Here you can see the finished key from this tutorial next to an earlier “prototype” where I used a homemade eye and created a loop for hanging:

If you would like, add some suckers! All you need to do is make small balls of clay and press them into place using your dotter tool. If they don’t want to stick, add a drop of liquid clay or Bake & Bond. If this seems like too much work, you can just add little indents with your dotter tool directly on the tentacles, instead. For the key on the left above I used the front of a ball point pen with the ink retracted to make small circles.

If you’re using mica powders or Pearl EX, apply them with a brush or just with your finger.

Bake your piece according to your clay’s directions. Temperatures and times vary, so please check your packaging! Make sure to place your key in the oven before turning it on and allow it to cool off in the oven, too. This helps keep the glass eye from cracking due to a sudden temperature change.

One your piece is baked and cool, attach your bail to the pendant’s back using your adhesive of choice. (Ideally you’d use a bail that matched your key, but this size and finish is literally all my local craft store has!)

Add a chain or cord and wear your awesome new kraken necklace!

kraken eye necklace for Halloween with steampunk mini tophat

I have absolutely no idea what I’ll be doing for Halloween this year, but at least I’ll have this cool DIY kraken necklace to wear during October! {{Actually, that’s not entirely true… I can confidently say that on Halloween I’ll either be caring for a newborn, giving birth, or wondering when Baby will decide it’s time to come out!}} ***EDIT*** Yep, I was caring for a newborn! Our little lady arrived shortly before Halloween. We had an absoutlely wonderful birth experience thanks to Hypnobabies. You can read about it here – no gory details!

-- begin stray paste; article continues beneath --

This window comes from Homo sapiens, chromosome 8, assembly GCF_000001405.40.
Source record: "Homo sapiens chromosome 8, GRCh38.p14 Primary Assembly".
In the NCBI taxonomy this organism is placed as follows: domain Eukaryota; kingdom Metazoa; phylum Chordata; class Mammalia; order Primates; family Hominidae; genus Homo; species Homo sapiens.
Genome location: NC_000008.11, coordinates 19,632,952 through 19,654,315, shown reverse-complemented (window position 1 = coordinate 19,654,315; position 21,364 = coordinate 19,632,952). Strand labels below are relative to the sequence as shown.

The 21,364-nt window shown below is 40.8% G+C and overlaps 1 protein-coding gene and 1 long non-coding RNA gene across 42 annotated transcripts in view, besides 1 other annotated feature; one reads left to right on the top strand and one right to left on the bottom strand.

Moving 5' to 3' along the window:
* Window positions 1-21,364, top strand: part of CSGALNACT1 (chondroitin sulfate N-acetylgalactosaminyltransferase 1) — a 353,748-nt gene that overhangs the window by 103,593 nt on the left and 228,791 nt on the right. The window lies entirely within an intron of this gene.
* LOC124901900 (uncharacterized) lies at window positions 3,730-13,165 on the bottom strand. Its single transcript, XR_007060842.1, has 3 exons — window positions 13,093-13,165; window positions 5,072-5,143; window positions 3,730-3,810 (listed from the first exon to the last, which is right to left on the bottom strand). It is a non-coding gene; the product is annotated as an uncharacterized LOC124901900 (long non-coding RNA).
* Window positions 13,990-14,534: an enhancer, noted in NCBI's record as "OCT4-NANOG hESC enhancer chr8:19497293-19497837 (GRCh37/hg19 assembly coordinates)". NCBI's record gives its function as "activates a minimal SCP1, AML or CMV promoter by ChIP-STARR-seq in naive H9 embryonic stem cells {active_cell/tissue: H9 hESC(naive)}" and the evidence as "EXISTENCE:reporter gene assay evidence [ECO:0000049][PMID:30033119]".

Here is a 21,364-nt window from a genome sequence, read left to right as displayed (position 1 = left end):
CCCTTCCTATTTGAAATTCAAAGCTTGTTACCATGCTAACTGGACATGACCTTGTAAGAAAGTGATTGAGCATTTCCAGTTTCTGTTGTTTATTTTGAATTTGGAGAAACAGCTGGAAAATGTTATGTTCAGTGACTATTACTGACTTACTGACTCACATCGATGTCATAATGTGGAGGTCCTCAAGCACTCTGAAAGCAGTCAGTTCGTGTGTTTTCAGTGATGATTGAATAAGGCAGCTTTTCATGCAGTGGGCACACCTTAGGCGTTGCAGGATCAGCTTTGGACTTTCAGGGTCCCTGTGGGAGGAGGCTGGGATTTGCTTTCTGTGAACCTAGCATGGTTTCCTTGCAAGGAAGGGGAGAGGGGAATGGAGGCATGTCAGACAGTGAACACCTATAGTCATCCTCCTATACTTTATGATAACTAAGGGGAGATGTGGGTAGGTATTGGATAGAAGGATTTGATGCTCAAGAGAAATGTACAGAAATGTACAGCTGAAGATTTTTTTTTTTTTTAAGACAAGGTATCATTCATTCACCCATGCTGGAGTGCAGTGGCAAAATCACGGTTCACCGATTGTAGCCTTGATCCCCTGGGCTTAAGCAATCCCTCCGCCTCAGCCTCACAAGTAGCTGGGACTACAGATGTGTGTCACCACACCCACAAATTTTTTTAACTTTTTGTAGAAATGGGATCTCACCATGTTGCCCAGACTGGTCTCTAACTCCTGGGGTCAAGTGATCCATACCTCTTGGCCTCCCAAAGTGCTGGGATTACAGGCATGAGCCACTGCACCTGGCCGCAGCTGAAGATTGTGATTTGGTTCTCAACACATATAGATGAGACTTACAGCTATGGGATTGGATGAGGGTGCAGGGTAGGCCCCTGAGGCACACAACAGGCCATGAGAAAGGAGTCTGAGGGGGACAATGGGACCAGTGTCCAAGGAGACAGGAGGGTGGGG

Do you have any Halloween plans yet? Or plans to make anything for Halloween?

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{ 8 comments… add one }
  • J. October 26, 2017, 10:53

    ARGH! I like the prototype so much better. Dying for a tutorial or at least some tips on how you made the eye in that one.

    • Natasha October 26, 2017, 10:59

      I didn’t share about the eye fro that one because I followed tutorials already provided by other people. =) I just used some black acrylic craft paint to make the pupil on a flat marble, then rubbed some Inka Gold (if you don’t know what that is, you can see some on Amazon here https://amzn.to/2zRDzUQ) on the back after the paint dried. The tentacles are very similar, I just looped one around at the top to make a bail. I used a a very small circle cutter to make the tentacles, but you can also use the front of a ball point pen with the nib removed or drawn up. The clay was also black and painted with PerlEx. I hope that’s helpful!

      • J. October 27, 2017, 05:22

        It was helpful, thank you so much. I’m grateful for the time you took. And on that topic, I love your tutorials. The work you do putting them up is much appreciated. They give me some really fun ideas, so it’s always a treat to come and see if you have anything new up. 🙂